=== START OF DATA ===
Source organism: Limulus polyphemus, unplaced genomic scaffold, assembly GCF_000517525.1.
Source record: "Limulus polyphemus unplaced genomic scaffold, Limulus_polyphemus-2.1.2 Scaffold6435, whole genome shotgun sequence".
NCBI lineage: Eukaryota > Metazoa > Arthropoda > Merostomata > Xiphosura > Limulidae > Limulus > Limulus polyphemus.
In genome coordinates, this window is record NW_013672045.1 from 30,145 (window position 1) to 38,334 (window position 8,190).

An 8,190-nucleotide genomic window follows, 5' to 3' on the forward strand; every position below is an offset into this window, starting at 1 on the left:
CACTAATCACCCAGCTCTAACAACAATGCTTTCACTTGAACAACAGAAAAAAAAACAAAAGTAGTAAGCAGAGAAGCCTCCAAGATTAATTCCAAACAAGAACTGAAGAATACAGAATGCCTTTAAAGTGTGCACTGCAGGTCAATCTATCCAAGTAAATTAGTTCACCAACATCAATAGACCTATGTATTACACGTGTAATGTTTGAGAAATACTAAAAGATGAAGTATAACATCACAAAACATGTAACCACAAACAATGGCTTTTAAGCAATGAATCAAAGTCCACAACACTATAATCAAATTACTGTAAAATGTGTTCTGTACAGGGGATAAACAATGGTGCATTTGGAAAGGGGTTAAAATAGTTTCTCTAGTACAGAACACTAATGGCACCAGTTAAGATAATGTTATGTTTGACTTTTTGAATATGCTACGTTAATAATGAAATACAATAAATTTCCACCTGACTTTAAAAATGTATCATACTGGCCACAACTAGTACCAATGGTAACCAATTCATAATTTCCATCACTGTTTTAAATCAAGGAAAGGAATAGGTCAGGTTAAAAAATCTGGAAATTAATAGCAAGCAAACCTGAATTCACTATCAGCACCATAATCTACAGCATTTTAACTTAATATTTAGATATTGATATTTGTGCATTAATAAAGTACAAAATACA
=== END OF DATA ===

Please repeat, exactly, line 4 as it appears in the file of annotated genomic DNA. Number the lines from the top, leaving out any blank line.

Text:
In genome coordinates, this window is record NW_013672045.1 from 30,145 (window position 1) to 38,334 (window position 8,190).